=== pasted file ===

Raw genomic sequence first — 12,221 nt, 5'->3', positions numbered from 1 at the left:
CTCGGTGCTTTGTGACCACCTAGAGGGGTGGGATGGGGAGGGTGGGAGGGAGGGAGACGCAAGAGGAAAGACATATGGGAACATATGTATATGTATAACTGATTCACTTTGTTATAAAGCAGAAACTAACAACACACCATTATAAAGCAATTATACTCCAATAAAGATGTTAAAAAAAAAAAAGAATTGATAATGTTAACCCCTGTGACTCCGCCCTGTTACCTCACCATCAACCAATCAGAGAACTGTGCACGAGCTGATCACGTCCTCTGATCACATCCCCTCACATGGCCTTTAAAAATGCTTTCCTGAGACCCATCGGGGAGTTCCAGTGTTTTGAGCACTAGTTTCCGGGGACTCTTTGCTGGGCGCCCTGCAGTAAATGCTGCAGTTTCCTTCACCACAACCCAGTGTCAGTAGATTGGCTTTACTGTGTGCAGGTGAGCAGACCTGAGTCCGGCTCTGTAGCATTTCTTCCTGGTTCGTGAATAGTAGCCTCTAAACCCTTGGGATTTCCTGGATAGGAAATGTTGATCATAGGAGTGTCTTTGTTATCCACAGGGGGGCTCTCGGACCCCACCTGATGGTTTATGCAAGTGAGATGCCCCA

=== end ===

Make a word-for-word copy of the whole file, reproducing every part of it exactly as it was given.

Raw genomic sequence first — 12,221 nt, 5'->3', positions numbered from 1 at the left:
CTCGGTGCTTTGTGACCACCTAGAGGGGTGGGATGGGGAGGGTGGGAGGGAGGGAGACGCAAGAGGAAAGACATATGGGAACATATGTATATGTATAACTGATTCACTTTGTTATAAAGCAGAAACTAACAACACACCATTATAAAGCAATTATACTCCAATAAAGATGTTAAAAAAAAAAAAGAATTGATAATGTTAACCCCTGTGACTCCGCCCTGTTACCTCACCATCAACCAATCAGAGAACTGTGCACGAGCTGATCACGTCCTCTGATCACATCCCCTCACATGGCCTTTAAAAATGCTTTCCTGAGACCCATCGGGGAGTTCCAGTGTTTTGAGCACTAGTTTCCGGGGACTCTTTGCTGGGCGCCCTGCAGTAAATGCTGCAGTTTCCTTCACCACAACCCAGTGTCAGTAGATTGGCTTTACTGTGTGCAGGTGAGCAGACCTGAGTCCGGCTCTGTAGCATTTCTTCCTGGTTCGTGAATAGTAGCCTCTAAACCCTTGGGATTTCCTGGATAGGAAATGTTGATCATAGGAGTGTCTTTGTTATCCACAGGGGGGCTCTCGGACCCCACCTGATGGTTTATGCAAGTGAGATGCCCCA